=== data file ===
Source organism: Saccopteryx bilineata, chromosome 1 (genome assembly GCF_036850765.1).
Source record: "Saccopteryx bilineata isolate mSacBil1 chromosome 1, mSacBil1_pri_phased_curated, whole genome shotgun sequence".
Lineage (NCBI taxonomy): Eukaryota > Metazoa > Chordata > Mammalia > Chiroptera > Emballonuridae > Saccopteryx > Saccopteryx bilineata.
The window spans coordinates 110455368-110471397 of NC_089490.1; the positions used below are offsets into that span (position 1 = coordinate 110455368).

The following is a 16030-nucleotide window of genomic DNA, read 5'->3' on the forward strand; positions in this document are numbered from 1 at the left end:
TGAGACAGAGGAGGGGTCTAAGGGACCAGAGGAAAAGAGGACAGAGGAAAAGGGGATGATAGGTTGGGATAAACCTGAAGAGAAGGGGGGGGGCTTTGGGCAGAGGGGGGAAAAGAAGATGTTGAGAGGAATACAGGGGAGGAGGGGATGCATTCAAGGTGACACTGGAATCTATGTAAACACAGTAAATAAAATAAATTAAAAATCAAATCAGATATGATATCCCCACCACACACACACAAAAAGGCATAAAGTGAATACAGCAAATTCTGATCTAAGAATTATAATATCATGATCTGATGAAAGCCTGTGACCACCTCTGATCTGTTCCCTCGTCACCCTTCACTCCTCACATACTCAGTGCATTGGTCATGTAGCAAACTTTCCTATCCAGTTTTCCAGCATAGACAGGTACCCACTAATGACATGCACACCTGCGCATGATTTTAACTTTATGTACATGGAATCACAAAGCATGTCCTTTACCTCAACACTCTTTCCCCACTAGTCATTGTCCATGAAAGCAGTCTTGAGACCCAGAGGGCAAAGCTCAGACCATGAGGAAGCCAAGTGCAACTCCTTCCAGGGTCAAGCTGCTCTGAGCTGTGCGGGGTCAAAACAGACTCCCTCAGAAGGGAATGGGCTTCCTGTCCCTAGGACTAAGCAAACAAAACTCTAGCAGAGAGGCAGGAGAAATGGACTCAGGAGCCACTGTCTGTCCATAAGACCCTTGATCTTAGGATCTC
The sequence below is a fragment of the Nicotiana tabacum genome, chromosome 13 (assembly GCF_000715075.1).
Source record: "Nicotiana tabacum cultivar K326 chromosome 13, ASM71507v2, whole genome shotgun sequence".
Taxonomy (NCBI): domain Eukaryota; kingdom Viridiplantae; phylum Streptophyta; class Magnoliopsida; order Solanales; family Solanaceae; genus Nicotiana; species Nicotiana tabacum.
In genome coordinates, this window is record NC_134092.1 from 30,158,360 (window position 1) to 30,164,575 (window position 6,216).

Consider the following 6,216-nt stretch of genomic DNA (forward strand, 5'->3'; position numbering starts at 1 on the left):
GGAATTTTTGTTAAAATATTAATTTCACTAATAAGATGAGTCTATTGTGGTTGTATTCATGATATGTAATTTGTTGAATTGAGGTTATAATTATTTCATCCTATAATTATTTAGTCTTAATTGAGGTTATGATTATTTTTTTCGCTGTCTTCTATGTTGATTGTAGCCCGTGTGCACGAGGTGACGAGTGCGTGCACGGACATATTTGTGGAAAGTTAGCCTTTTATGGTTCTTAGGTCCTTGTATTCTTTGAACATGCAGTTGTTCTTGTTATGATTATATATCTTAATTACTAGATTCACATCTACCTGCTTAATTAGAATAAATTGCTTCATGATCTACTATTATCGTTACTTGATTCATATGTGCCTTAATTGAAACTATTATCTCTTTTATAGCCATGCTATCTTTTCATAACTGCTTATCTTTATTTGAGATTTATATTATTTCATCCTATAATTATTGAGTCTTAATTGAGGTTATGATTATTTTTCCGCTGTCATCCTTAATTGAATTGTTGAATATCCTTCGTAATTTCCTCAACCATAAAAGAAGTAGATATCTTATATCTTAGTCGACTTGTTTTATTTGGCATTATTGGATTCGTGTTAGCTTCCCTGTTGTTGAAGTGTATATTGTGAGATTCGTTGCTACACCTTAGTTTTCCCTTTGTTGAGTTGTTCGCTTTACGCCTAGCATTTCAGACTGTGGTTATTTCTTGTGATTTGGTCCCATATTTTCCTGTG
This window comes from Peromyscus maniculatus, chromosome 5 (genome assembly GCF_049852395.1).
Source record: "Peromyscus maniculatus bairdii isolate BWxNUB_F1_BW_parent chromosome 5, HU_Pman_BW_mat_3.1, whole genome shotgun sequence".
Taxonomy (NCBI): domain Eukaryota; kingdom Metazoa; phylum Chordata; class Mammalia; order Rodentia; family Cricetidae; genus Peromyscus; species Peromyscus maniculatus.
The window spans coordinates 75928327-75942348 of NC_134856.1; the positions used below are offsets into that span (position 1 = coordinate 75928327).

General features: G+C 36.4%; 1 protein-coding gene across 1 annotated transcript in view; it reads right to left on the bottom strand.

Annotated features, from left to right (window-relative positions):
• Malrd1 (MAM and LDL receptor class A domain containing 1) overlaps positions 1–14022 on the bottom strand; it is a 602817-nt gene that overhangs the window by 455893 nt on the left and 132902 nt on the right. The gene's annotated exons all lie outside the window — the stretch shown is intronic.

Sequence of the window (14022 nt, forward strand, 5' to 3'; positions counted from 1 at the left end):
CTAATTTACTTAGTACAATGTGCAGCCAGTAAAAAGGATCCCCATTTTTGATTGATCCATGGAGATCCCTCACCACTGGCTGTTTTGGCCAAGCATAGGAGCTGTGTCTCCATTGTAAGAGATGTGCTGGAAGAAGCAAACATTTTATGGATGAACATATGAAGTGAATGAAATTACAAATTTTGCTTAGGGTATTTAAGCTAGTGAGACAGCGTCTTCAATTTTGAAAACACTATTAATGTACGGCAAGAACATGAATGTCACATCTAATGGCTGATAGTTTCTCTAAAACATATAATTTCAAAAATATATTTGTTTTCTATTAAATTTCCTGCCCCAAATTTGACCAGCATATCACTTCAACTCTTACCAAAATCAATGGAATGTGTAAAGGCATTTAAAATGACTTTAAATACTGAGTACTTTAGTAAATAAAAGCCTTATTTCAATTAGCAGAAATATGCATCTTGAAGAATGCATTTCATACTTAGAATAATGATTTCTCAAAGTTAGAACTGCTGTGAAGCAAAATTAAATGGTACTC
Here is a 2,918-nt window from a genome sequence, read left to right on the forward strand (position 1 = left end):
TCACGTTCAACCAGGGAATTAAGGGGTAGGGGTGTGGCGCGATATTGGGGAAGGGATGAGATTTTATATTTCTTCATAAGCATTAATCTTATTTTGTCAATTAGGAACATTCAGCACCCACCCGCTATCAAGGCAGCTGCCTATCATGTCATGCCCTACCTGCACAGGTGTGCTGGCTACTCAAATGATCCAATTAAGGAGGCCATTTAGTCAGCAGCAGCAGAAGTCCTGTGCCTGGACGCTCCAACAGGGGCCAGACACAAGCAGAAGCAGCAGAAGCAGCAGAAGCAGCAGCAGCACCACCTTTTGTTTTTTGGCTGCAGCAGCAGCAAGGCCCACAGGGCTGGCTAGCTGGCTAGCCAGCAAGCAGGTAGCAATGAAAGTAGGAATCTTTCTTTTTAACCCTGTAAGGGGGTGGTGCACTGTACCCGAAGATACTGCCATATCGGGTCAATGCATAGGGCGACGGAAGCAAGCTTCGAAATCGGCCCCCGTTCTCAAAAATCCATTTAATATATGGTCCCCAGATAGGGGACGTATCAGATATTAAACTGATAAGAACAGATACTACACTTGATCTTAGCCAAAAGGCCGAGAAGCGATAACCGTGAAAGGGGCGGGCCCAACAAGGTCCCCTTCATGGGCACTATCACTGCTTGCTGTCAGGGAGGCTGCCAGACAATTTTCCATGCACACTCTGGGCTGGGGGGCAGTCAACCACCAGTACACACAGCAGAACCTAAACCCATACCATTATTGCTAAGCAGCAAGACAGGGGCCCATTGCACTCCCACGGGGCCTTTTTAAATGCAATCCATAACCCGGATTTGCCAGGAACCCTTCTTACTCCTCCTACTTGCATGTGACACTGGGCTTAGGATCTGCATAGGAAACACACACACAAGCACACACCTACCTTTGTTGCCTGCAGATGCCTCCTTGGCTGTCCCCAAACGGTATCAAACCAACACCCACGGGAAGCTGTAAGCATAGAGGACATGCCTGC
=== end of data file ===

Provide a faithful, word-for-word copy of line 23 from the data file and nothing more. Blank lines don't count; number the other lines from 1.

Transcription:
TCACGTTCAACCAGGGAATTAAGGGGTAGGGGTGTGGCGCGATATTGGGGAAGGGATGAGATTTTATATTTCTTCATAAGCATTAATCTTATTTTGTCAATTAGGAACATTCAGCACCCACCCGCTATCAAGGCAGCTGCCTATCATGTCATGCCCTACCTGCACAGGTGTGCTGGCTACTCAAATGATCCAATTAAGGAGGCCATTTAGTCAGCAGCAGCAGAAGTCCTGTGCCTGGACGCTCCAACAGGGGCCAGACACAAGCAGAAGCAGCAGAAGCAGCAGAAGCAGCAGCAGCACCACCTTTTGTTTTTTGGCTGCAGCAGCAGCAAGGCCCACAGGGCTGGCTAGCTGGCTAGCCAGCAAGCAGGTAGCAATGAAAGTAGGAATCTTTCTTTTTAACCCTGTAAGGGGGTGGTGCACTGTACCCGAAGATACTGCCATATCGGGTCAATGCATAGGGCGACGGAAGCAAGCTTCGAAATCGGCCCCCGTTCTCAAAAATCCATTTAATATATGGTCCCCAGATAGGGGACGTATCAGATATTAAACTGATAAGAACAGATACTACACTTGATCTTAGCCAAAAGGCCGAGAAGCGATAACCGTGAAAGGGGCGGGCCCAACAAGGTCCCCTTCATGGGCACTATCACTGCTTGCTGTCAGGGAGGCTGCCAGACAATTTTCCATGCACACTCTGGGCTGGGGGGCAGTCAACCACCAGTACACACAGCAGAACCTAAACCCATACCATTATTGCTAAGCAGCAAGACAGGGGCCCATTGCACTCCCACGGGGCCTTTTTAAATGCAATCCATAACCCGGATTTGCCAGGAACCCTTCTTACTCCTCCTACTTGCATGTGACACTGGGCTTAGGATCTGCATAGGAAACACACACACAAGCACACACCTACCTTTGTTGCCTGCAGATGCCTCCTTGGCTGTCCCCAAACGGTATCAAACCAACACCCACGGGAAGCTGTAAGCATAGAGGACATGCCTGC